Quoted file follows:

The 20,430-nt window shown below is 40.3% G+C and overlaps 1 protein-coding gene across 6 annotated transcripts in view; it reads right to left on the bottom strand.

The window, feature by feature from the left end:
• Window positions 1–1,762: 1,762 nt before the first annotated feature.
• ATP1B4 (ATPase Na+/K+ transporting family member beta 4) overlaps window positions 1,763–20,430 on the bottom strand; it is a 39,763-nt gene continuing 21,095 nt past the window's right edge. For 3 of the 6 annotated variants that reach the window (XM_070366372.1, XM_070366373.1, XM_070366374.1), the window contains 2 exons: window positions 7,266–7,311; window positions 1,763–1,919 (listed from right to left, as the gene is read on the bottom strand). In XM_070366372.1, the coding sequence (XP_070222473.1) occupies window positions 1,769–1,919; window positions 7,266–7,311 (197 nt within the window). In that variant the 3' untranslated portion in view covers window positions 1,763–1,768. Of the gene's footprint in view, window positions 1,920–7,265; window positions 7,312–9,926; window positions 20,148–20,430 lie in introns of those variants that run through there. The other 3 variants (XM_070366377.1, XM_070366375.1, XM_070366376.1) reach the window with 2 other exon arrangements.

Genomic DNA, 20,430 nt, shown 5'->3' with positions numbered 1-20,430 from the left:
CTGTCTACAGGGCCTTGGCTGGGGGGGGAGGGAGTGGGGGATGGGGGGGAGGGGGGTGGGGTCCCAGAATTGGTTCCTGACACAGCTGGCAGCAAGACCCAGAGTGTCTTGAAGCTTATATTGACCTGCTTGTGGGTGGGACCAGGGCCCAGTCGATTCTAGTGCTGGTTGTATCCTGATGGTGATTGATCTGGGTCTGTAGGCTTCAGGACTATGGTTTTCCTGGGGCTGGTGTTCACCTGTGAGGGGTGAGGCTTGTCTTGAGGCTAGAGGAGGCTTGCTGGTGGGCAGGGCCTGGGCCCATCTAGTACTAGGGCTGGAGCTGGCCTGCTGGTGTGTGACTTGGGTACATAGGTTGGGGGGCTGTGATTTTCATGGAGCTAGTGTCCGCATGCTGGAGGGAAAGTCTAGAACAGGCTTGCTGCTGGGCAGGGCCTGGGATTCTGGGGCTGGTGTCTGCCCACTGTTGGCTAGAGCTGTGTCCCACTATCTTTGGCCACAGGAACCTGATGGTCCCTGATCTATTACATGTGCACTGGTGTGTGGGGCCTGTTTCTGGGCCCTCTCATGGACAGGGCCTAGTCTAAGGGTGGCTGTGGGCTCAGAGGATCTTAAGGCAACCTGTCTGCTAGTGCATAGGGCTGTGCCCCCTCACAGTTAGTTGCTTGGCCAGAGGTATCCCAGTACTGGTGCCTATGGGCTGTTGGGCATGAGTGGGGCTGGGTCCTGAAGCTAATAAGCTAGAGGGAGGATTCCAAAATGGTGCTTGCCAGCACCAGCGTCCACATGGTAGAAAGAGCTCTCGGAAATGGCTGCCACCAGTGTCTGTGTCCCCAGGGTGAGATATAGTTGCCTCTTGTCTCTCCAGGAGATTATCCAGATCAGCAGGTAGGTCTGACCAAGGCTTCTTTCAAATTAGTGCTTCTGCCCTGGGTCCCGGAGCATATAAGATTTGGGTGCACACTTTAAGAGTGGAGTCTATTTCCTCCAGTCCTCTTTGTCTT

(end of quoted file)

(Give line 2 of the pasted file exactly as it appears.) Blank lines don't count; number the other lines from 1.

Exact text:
The window, feature by feature from the left end: